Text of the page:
# Unusual approach to assess a predictive model's performance?

Context: I am working on a predictive model. Let's call it $$f$$. The outcome that $$f$$ is trying to predict is binary. It makes predictions as probabilities, i.e. for a given input $$x$$, $$f(x) \in (0,1)$$. Its performance seems to be so-so: The AUC is 0.67 and the average precision is 0.73 (compared to 58% positive cases in the test set).

I was pondering the merits of the model when I came up with this approach at assessing the model's performance that (I think/hope) takes noise and inherent uncertainty in the data into account:

I'll explain this table by explaining what the row with index (0.2, 0.3] says: Of the model's predictions on the test set, 30 predictions were between 0.2 and 0.3. Of these 30 points, 5 were positive (outcome = 1). The proportion 0.1667 is 5 divided by 30.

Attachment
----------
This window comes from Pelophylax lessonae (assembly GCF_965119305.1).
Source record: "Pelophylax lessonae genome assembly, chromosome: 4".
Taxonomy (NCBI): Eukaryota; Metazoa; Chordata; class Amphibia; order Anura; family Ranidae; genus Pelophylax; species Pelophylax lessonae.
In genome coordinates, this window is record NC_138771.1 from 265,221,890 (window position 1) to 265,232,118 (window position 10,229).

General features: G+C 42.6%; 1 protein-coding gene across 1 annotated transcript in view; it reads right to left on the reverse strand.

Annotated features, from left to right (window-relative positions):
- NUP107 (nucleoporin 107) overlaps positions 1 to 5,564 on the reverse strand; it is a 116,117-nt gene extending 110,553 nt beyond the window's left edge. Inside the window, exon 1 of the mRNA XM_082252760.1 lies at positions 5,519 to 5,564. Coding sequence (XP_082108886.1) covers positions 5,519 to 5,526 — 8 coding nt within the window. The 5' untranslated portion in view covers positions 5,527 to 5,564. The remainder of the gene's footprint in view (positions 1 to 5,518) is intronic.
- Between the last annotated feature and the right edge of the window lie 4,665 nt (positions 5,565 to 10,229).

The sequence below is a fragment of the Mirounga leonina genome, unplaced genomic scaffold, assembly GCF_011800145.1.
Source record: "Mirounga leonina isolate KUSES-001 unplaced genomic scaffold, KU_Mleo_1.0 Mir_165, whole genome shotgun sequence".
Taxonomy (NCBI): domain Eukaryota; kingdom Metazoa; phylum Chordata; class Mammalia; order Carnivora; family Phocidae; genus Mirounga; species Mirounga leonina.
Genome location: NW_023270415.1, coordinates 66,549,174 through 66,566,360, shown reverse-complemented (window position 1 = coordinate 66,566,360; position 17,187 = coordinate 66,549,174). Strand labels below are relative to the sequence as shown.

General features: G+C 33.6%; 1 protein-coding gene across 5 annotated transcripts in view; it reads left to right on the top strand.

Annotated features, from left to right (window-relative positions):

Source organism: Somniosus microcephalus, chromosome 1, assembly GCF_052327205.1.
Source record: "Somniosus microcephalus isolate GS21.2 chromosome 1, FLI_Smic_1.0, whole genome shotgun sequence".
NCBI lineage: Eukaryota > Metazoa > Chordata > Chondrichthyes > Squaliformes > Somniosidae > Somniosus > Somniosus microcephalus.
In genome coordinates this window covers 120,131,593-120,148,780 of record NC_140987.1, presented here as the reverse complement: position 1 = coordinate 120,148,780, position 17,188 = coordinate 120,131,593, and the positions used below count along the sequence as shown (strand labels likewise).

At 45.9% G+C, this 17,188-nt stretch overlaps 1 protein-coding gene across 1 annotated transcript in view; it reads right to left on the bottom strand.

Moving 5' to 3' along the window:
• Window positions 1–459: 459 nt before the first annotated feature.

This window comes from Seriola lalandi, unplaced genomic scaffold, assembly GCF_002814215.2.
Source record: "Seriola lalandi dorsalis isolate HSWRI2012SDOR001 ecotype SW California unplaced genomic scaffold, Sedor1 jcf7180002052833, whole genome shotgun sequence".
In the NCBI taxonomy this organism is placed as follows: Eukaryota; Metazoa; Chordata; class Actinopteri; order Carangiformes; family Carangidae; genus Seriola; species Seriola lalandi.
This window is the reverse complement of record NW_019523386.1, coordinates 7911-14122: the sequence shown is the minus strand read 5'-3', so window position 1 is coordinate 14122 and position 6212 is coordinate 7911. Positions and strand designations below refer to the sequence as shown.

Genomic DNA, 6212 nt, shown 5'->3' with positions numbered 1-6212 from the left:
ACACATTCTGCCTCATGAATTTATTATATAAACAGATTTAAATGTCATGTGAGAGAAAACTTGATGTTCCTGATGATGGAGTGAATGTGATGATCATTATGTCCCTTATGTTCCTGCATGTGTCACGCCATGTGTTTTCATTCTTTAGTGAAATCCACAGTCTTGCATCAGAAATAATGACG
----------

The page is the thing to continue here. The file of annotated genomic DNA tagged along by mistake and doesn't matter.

The idea behind this approach is frequentist in nature: If the model makes predictions of 0.25 for a number of points, then 25% of these points should have a positive outcome. Likewise for other probabilities. In this particular case the proportion does indeed lie in the given range for most of the rows. So I guess the model is actually okay?

I have tried to find this approach somewhere in the literature, but it's hard to know which keywords to use (see question 2 below).

My question is:

1. Is this a meaningful approach?

If it is a meaningful approach, then two more questions:

1. Does it have a name?
2. Is it really just the ROC curve, the precision–recall curve or even the log loss in (discrete) disguise?